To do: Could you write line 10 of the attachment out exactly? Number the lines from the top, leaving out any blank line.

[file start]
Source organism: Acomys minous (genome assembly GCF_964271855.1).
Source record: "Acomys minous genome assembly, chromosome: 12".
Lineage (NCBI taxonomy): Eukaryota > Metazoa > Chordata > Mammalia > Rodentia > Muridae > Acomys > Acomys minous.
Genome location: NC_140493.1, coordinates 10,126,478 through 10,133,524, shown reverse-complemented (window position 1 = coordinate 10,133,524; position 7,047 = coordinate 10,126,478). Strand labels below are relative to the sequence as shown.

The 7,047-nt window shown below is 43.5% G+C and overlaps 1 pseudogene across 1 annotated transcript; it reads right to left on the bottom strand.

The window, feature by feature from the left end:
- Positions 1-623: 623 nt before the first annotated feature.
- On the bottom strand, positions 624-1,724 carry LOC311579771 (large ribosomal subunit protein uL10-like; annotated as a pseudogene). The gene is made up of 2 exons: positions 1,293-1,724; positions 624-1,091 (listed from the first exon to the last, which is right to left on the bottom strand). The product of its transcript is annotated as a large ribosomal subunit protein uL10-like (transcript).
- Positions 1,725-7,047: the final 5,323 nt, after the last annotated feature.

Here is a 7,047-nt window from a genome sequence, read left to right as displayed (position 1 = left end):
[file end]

Here is a 7,047-nt window from a genome sequence, read left to right as displayed (position 1 = left end):